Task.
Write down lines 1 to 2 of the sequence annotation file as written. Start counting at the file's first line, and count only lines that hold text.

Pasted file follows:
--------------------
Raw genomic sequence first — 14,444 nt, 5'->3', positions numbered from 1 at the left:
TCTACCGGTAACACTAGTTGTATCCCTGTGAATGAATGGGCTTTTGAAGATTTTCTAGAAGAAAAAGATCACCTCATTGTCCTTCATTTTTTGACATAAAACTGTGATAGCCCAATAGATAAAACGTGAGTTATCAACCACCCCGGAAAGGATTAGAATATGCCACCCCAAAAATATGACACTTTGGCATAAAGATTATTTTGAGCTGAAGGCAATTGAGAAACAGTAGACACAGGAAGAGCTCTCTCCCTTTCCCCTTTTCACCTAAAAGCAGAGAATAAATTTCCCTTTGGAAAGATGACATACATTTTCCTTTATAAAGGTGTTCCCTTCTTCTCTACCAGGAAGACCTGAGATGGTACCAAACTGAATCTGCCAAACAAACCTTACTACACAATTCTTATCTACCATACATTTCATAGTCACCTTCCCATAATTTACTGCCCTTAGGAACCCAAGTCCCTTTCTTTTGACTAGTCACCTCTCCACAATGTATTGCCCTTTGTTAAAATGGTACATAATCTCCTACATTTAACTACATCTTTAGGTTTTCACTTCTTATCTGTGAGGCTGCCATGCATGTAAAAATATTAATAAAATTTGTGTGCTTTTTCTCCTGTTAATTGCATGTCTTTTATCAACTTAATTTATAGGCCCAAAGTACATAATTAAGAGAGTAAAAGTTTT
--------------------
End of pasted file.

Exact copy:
Raw genomic sequence first — 14,444 nt, 5'->3', positions numbered from 1 at the left:
TCTACCGGTAACACTAGTTGTATCCCTGTGAATGAATGGGCTTTTGAAGATTTTCTAGAAGAAAAAGATCACCTCATTGTCCTTCATTTTTTGACATAAAACTGTGATAGCCCAATAGATAAAACGTGAGTTATCAACCACCCCGGAAAGGATTAGAATATGCCACCCCAAAAATATGACACTTTGGCATAAAGATTATTTTGAGCTGAAGGCAATTGAGAAACAGTAGACACAGGAAGAGCTCTCTCCCTTTCCCCTTTTCACCTAAAAGCAGAGAATAAATTTCCCTTTGGAAAGATGACATACATTTTCCTTTATAAAGGTGTTCCCTTCTTCTCTACCAGGAAGACCTGAGATGGTACCAAACTGAATCTGCCAAACAAACCTTACTACACAATTCTTATCTACCATACATTTCATAGTCACCTTCCCATAATTTACTGCCCTTAGGAACCCAAGTCCCTTTCTTTTGACTAGTCACCTCTCCACAATGTATTGCCCTTTGTTAAAATGGTACATAATCTCCTACATTTAACTACATCTTTAGGTTTTCACTTCTTATCTGTGAGGCTGCCATGCATGTAAAAATATTAATAAAATTTGTGTGCTTTTTCTCCTGTTAATTGCATGTCTTTTATCAACTTAATTTATAGGCCCAAAGTACATAATTAAGAGAGTAAAAGTTTT